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Mexico, 1940-76

Did the Revolution end in 1940?

What do you mean by Revolution? Social Security instituted, a little, under Cárdenas. It has grown since. Other goals of the Revolution were slowly implemented after 1940. The Partido Revolucionario Institucional (PRI) was created in 1946 from the Partido de la Revolución Mexicana. The Revolution was supposedly institutionalized. In fact, the PRI became the conservative force in Mexican politics until the end of the century but convinced the Mexican public and many scholars (domestic and foreign) that it was liberal or even leftist. The presidents since 1940 have been good, grey Tom Deweys, administrators, not leaders. They have implemented benefits for the people and democratic reforms only when they had to do so.

Political System Since 1940

Party concentrated in National Committee in Mexico City (the Distrito Federal). The power of the President of Mexico is greater than the power of the US president. Competition for the presidency can be fierce. Until late in the 20th century, it was done behind closed doors. An incumbent president tried to discourage futurism, the constant speculation as to who his successor would be. The decision began to be made a year or such before election. The President announced the designated one, the "El Tapado." The majority view is that politicians of the party and a good many of the ex-presidents choose candidate. The minority view is that big business is involved. The size of party has brought forth complaints. In 1965, Carlos Madrazo was appointed head of the party. He made public statements that sympathized with idea of size too big and that nominations should be made at local level. Seemed to argue that the party be democratized. Those who had power refused to consider the idea. Madrazo died in an airplane crash that year.

Mexico enjoyed considerable economic success. It had an average 6% growth rate in its Gross National Product for 27 yrs, what is often called the "Mexican Miracle." Both industry and agriculture grew but the agricultural sector grew more in the export sector. By the 1970s, Mexico had to import some basic foodstuffs. The governments have been sensible about diversifying exports. The tourist trade brings hundreds of millions of dollars. No other country approaches Mexico. It has brought a trade balance, i.e. makes up for the imbalance of imports over exports. Tourism includes border transactions.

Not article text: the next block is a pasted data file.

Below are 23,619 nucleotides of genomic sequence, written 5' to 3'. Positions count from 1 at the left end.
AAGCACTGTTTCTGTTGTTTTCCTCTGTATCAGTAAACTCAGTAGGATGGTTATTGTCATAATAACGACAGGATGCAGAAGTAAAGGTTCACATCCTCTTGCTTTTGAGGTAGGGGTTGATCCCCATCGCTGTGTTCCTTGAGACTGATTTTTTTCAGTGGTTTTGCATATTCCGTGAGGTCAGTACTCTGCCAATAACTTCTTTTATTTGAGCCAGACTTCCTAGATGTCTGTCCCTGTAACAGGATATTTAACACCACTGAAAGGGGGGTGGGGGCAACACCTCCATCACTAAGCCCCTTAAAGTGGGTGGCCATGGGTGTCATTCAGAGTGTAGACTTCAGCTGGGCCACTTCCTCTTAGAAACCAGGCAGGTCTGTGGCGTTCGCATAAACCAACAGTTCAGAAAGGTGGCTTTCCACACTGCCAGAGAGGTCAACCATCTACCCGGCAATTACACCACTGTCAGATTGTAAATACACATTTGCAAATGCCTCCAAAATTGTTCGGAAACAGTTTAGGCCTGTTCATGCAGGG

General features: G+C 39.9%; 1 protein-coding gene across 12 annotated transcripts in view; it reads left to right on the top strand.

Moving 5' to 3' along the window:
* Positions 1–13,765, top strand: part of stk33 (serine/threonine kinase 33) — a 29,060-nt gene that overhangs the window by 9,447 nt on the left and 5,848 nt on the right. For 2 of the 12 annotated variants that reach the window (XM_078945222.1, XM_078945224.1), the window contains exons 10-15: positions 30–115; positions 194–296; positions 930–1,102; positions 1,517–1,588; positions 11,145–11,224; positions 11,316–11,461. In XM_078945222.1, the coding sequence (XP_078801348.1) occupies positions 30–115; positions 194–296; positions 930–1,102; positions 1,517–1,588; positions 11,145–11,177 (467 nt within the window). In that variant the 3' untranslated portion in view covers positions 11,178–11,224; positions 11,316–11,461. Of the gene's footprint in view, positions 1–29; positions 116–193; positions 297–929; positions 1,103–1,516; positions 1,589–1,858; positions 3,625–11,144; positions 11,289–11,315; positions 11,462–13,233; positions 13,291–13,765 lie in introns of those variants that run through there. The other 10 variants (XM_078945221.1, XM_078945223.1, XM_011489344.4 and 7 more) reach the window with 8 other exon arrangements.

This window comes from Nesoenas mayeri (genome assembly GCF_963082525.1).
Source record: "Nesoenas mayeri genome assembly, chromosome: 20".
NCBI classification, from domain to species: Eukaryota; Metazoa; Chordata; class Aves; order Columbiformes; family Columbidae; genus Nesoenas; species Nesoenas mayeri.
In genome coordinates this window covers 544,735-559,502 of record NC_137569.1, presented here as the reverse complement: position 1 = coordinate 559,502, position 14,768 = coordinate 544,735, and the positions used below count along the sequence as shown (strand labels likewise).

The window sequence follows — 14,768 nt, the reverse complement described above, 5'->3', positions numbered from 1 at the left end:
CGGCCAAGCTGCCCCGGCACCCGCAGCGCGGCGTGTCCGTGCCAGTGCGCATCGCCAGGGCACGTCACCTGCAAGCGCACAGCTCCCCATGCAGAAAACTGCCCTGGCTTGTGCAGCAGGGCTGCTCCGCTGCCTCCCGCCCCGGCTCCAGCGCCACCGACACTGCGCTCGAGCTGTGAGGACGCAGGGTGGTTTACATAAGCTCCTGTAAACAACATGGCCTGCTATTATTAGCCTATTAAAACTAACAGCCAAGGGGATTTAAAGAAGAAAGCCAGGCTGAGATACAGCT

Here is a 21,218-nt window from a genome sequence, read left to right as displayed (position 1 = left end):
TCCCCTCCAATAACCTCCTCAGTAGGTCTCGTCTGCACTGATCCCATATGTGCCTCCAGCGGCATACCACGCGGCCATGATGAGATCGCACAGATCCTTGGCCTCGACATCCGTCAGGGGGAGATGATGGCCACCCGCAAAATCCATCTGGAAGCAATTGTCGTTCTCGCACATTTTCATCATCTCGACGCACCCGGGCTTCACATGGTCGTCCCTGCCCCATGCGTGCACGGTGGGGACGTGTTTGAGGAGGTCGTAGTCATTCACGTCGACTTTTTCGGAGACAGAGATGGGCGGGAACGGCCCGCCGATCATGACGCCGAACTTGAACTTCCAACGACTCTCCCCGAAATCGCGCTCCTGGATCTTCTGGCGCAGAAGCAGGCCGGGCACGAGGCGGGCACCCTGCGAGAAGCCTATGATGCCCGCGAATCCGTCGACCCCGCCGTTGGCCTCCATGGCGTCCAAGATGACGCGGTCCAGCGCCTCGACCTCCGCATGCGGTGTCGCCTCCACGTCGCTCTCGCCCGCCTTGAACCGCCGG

Great care was taken with fiscal transactions under the leadership of Antonio Ortiz Mena, Secretary of Treasury from 1958 until 1970. He approached finances conservatively and with great discipline. His successor, Hugo B. Margaín, tried to follow similar policies but President Luis Echeverría fired him in 1973 and replaced him with his childhood friend, José López Portillo. Echeverría went on a spending and borrowing spree. Although López Portillo was initially more cautious when he became president in late 1976, he so mismanaged the economy that Mexico was defaulting on its debt in 1982. In the 1940-54 period (WWII and the Korean War), Mexico suffered high inflation but brought it under control. It was not until the oil price revolution of 1973-74 and Echeverría's attempt to buy favor with a spending spree that inflation again became a problem.

To protect the average person, the government used selective price controls. CEIMSA, succeeded by CONASUPO, controlled the price of rice, sugar, tortillas, and other basic foods by buying crops and selling them to processors at a loss. CONASUPO developed subsidized retail stores, some on trucks, so that the poor might have access to basic household goods. When discussing inequitable income distribution, one has to remember that there is also imputed income.

The armed forces get only about 10% of national budget, a measure of the ability to reduce power of military.

Business in Mexico worried a lot that government autonomous organizations meant or will mean the end of private enterprise. This has not been the case. The government used them as a yardstick and to do things that private enterprise can't or won't do. The problem has been that there is no inherent economic check on state enterprises; they grow because people want jobs and power and wealth. They can easily be corrupted. Commercial activity has always been disparaged in Latin America. It has been called exploitive. This cry became fainter in Mexico. There has been the growth of department stores. There was considerable Mexicanization of ownership in stores, mines, and others enterprises.

Public housing was confined to the big cities because urban areas are more politically dangerous to a regime; it is more visible and, thus, more helpful to prove the government is doing something.

The bureaucracy is much like the rest of Latin America. More corrupt, less well-trained, and less efficient than in US. This is partly result of problem of unemployment. Compartmentalization of bureaucracy is encouraged by President.

PRONAF (national frontier program) was begun in 1950, promoted by Chambers of Commerce. Its purposes were to try to reduce the economic dependence of the northern border on the US and integrate it into Mex economy, and to clean up the northern border region. It has been very successful but has produced its own problems as people have flocked to the northern border faster than the government can build infrastructure.

The government made an effort to decentralize economy, especially industrial activity. Have tried to move or start industry in areas other than the Distrito Federal but without much success. The DF is the center of political and economic power with the best transportation connections in the country.